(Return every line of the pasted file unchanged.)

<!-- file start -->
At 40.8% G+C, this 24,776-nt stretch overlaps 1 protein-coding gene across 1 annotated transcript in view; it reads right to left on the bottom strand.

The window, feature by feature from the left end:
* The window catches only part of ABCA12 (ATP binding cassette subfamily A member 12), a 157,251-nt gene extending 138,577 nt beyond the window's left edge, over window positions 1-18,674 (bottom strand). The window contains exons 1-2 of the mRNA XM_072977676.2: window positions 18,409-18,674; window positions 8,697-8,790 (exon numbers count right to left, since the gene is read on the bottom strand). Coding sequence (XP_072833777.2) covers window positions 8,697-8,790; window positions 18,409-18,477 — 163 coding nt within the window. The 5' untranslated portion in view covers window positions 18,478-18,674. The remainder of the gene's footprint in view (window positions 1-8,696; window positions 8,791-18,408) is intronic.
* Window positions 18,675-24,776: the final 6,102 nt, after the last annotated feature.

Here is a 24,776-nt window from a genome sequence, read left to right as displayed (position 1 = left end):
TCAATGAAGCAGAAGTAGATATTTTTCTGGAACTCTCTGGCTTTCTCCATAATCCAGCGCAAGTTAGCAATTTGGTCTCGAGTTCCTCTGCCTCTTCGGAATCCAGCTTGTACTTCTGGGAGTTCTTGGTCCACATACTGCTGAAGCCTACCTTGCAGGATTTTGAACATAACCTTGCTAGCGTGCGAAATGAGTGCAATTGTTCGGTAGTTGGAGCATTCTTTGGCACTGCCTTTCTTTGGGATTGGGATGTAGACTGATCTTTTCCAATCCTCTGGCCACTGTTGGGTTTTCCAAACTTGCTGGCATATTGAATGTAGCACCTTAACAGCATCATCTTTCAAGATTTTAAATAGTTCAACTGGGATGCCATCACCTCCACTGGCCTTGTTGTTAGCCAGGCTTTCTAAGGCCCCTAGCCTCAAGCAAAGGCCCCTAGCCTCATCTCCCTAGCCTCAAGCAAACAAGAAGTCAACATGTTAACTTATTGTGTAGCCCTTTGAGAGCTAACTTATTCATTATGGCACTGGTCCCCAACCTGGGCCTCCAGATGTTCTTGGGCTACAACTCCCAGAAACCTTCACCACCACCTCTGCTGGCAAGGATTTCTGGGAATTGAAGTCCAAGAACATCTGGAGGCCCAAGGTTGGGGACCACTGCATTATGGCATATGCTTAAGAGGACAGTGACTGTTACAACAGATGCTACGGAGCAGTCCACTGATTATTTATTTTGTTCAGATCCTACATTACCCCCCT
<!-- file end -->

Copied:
At 40.8% G+C, this 24,776-nt stretch overlaps 1 protein-coding gene across 1 annotated transcript in view; it reads right to left on the bottom strand.

The window, feature by feature from the left end:
* The window catches only part of ABCA12 (ATP binding cassette subfamily A member 12), a 157,251-nt gene extending 138,577 nt beyond the window's left edge, over window positions 1-18,674 (bottom strand). The window contains exons 1-2 of the mRNA XM_072977676.2: window positions 18,409-18,674; window positions 8,697-8,790 (exon numbers count right to left, since the gene is read on the bottom strand). Coding sequence (XP_072833777.2) covers window positions 8,697-8,790; window positions 18,409-18,477 — 163 coding nt within the window. The 5' untranslated portion in view covers window positions 18,478-18,674. The remainder of the gene's footprint in view (window positions 1-8,696; window positions 8,791-18,408) is intronic.
* Window positions 18,675-24,776: the final 6,102 nt, after the last annotated feature.

Here is a 24,776-nt window from a genome sequence, read left to right as displayed (position 1 = left end):
TCAATGAAGCAGAAGTAGATATTTTTCTGGAACTCTCTGGCTTTCTCCATAATCCAGCGCAAGTTAGCAATTTGGTCTCGAGTTCCTCTGCCTCTTCGGAATCCAGCTTGTACTTCTGGGAGTTCTTGGTCCACATACTGCTGAAGCCTACCTTGCAGGATTTTGAACATAACCTTGCTAGCGTGCGAAATGAGTGCAATTGTTCGGTAGTTGGAGCATTCTTTGGCACTGCCTTTCTTTGGGATTGGGATGTAGACTGATCTTTTCCAATCCTCTGGCCACTGTTGGGTTTTCCAAACTTGCTGGCATATTGAATGTAGCACCTTAACAGCATCATCTTTCAAGATTTTAAATAGTTCAACTGGGATGCCATCACCTCCACTGGCCTTGTTGTTAGCCAGGCTTTCTAAGGCCCCTAGCCTCAAGCAAAGGCCCCTAGCCTCATCTCCCTAGCCTCAAGCAAACAAGAAGTCAACATGTTAACTTATTGTGTAGCCCTTTGAGAGCTAACTTATTCATTATGGCACTGGTCCCCAACCTGGGCCTCCAGATGTTCTTGGGCTACAACTCCCAGAAACCTTCACCACCACCTCTGCTGGCAAGGATTTCTGGGAATTGAAGTCCAAGAACATCTGGAGGCCCAAGGTTGGGGACCACTGCATTATGGCATATGCTTAAGAGGACAGTGACTGTTACAACAGATGCTACGGAGCAGTCCACTGATTATTTATTTTGTTCAGATCCTACATTACCCCCCT